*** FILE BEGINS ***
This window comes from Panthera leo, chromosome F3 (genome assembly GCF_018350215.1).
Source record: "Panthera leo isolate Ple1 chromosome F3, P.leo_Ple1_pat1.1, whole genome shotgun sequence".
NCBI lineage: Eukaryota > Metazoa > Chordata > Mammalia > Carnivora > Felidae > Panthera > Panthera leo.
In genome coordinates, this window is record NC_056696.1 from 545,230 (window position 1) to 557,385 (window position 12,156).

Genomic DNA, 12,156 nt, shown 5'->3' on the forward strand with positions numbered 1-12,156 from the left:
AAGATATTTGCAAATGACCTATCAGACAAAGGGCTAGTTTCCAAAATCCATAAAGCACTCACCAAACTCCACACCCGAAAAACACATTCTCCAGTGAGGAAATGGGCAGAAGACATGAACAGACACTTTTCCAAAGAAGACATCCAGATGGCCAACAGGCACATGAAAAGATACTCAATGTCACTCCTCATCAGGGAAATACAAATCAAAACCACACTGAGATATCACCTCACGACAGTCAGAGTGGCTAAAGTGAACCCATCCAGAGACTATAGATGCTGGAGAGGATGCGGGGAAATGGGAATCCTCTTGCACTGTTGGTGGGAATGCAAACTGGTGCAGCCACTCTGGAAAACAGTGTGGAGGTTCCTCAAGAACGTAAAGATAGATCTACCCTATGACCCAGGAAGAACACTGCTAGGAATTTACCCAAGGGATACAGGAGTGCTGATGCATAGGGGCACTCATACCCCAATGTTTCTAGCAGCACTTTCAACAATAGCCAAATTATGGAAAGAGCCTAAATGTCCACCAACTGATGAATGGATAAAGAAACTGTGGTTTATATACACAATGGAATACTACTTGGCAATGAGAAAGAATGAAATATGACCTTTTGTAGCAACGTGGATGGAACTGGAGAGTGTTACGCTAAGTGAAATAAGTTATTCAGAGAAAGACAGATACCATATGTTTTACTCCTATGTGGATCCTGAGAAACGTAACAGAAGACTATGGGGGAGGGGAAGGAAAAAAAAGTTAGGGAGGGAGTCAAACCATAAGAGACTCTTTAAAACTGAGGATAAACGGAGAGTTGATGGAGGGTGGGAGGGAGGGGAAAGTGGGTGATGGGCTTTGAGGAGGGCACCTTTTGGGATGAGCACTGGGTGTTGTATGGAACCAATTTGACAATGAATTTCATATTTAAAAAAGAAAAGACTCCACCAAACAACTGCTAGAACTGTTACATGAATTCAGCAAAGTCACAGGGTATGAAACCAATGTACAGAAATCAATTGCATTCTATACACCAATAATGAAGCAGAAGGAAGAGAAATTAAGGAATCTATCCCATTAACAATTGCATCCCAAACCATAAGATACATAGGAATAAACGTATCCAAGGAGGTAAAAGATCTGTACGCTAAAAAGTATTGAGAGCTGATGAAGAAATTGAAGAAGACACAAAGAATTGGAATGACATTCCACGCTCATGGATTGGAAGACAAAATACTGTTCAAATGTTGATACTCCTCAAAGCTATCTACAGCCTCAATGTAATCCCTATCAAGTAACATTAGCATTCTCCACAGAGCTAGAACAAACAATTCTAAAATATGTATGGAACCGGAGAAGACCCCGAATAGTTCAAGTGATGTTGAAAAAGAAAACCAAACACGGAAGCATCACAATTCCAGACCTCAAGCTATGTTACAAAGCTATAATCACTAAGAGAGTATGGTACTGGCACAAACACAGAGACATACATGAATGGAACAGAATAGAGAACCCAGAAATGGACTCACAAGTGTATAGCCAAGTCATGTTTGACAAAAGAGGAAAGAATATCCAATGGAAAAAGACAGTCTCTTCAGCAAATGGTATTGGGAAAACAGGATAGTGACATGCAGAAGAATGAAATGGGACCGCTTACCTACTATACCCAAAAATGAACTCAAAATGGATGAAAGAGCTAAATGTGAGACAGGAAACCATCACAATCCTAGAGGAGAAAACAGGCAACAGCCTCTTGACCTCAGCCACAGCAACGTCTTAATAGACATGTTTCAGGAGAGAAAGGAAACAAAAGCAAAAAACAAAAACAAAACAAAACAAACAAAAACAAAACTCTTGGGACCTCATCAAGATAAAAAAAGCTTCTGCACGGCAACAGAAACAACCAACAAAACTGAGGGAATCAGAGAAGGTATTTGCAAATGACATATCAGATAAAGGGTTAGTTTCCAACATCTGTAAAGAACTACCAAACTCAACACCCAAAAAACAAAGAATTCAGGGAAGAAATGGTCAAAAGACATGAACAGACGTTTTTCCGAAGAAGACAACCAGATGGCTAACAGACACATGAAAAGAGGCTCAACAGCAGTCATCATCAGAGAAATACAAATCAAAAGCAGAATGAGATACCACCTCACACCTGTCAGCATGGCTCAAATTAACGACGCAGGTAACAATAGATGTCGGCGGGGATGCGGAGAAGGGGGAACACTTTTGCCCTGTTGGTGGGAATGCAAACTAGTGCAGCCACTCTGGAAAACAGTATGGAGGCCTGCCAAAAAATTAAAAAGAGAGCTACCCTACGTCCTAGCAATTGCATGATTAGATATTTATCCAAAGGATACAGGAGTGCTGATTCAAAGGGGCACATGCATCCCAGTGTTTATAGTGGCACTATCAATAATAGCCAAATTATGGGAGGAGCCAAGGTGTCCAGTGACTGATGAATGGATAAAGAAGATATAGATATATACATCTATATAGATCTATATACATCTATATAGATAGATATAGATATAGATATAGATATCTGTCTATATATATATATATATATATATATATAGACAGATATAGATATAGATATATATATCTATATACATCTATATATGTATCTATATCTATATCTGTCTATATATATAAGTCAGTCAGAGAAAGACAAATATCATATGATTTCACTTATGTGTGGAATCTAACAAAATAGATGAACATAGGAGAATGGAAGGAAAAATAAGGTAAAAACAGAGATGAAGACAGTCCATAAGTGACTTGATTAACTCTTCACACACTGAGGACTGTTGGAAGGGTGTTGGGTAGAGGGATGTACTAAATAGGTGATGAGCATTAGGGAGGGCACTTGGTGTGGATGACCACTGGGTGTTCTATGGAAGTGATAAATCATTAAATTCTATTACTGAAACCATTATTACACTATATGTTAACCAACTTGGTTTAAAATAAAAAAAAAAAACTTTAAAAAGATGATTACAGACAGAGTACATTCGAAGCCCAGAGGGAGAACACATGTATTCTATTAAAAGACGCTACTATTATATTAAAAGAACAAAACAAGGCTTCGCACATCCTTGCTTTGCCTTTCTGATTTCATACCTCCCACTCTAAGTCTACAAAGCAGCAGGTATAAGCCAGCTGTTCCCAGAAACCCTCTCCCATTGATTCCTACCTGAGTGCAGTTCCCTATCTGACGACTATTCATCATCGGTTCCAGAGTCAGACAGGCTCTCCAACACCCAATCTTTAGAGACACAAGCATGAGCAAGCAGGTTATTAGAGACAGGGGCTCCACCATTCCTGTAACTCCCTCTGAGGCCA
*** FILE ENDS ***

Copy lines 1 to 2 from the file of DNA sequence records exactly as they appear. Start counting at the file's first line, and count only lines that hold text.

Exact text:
This window comes from Panthera leo, chromosome F3 (genome assembly GCF_018350215.1).
Source record: "Panthera leo isolate Ple1 chromosome F3, P.leo_Ple1_pat1.1, whole genome shotgun sequence".